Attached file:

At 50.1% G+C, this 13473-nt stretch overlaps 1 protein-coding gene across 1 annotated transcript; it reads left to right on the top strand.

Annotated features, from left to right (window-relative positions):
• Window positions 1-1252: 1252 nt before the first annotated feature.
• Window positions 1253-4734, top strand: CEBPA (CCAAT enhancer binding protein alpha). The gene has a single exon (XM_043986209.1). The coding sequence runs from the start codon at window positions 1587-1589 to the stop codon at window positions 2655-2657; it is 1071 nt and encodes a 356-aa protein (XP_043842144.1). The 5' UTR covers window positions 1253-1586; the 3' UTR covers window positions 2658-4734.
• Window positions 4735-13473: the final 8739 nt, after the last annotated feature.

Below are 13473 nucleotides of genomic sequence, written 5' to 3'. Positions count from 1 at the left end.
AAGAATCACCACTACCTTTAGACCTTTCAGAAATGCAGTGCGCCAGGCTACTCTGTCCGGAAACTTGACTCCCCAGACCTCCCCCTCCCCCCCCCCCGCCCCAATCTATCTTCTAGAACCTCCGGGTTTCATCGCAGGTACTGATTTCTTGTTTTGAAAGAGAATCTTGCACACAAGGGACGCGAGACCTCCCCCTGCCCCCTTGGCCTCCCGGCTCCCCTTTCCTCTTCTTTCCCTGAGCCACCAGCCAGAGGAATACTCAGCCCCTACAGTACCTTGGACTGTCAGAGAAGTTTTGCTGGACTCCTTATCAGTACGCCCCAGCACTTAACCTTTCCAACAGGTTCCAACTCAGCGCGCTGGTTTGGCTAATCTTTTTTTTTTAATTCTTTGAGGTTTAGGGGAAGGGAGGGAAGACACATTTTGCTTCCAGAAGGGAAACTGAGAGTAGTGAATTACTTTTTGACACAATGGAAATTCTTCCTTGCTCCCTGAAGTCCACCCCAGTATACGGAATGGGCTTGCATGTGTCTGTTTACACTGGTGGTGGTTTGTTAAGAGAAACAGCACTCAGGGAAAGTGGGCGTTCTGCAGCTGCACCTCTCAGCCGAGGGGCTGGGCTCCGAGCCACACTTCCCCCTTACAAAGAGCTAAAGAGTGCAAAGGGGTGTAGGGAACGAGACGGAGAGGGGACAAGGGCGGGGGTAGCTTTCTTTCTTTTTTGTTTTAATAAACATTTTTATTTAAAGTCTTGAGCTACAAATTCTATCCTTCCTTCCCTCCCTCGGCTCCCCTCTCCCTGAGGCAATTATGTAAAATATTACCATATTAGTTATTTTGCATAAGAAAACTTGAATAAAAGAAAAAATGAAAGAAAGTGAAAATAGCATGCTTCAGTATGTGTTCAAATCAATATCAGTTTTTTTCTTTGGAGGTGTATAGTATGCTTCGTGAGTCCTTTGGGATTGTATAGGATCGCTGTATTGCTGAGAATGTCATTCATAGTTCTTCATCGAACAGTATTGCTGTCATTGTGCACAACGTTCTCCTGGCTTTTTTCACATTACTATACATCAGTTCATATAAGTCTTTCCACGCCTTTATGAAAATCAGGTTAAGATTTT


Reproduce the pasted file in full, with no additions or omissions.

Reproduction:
At 50.1% G+C, this 13473-nt stretch overlaps 1 protein-coding gene across 1 annotated transcript; it reads left to right on the top strand.

Annotated features, from left to right (window-relative positions):
• Window positions 1-1252: 1252 nt before the first annotated feature.
• Window positions 1253-4734, top strand: CEBPA (CCAAT enhancer binding protein alpha). The gene has a single exon (XM_043986209.1). The coding sequence runs from the start codon at window positions 1587-1589 to the stop codon at window positions 2655-2657; it is 1071 nt and encodes a 356-aa protein (XP_043842144.1). The 5' UTR covers window positions 1253-1586; the 3' UTR covers window positions 2658-4734.
• Window positions 4735-13473: the final 8739 nt, after the last annotated feature.

Below are 13473 nucleotides of genomic sequence, written 5' to 3'. Positions count from 1 at the left end.
AAGAATCACCACTACCTTTAGACCTTTCAGAAATGCAGTGCGCCAGGCTACTCTGTCCGGAAACTTGACTCCCCAGACCTCCCCCTCCCCCCCCCCCGCCCCAATCTATCTTCTAGAACCTCCGGGTTTCATCGCAGGTACTGATTTCTTGTTTTGAAAGAGAATCTTGCACACAAGGGACGCGAGACCTCCCCCTGCCCCCTTGGCCTCCCGGCTCCCCTTTCCTCTTCTTTCCCTGAGCCACCAGCCAGAGGAATACTCAGCCCCTACAGTACCTTGGACTGTCAGAGAAGTTTTGCTGGACTCCTTATCAGTACGCCCCAGCACTTAACCTTTCCAACAGGTTCCAACTCAGCGCGCTGGTTTGGCTAATCTTTTTTTTTTAATTCTTTGAGGTTTAGGGGAAGGGAGGGAAGACACATTTTGCTTCCAGAAGGGAAACTGAGAGTAGTGAATTACTTTTTGACACAATGGAAATTCTTCCTTGCTCCCTGAAGTCCACCCCAGTATACGGAATGGGCTTGCATGTGTCTGTTTACACTGGTGGTGGTTTGTTAAGAGAAACAGCACTCAGGGAAAGTGGGCGTTCTGCAGCTGCACCTCTCAGCCGAGGGGCTGGGCTCCGAGCCACACTTCCCCCTTACAAAGAGCTAAAGAGTGCAAAGGGGTGTAGGGAACGAGACGGAGAGGGGACAAGGGCGGGGGTAGCTTTCTTTCTTTTTTGTTTTAATAAACATTTTTATTTAAAGTCTTGAGCTACAAATTCTATCCTTCCTTCCCTCCCTCGGCTCCCCTCTCCCTGAGGCAATTATGTAAAATATTACCATATTAGTTATTTTGCATAAGAAAACTTGAATAAAAGAAAAAATGAAAGAAAGTGAAAATAGCATGCTTCAGTATGTGTTCAAATCAATATCAGTTTTTTTCTTTGGAGGTGTATAGTATGCTTCGTGAGTCCTTTGGGATTGTATAGGATCGCTGTATTGCTGAGAATGTCATTCATAGTTCTTCATCGAACAGTATTGCTGTCATTGTGCACAACGTTCTCCTGGCTTTTTTCACATTACTATACATCAGTTCATATAAGTCTTTCCACGCCTTTATGAAAATCAGGTTAAGATTTT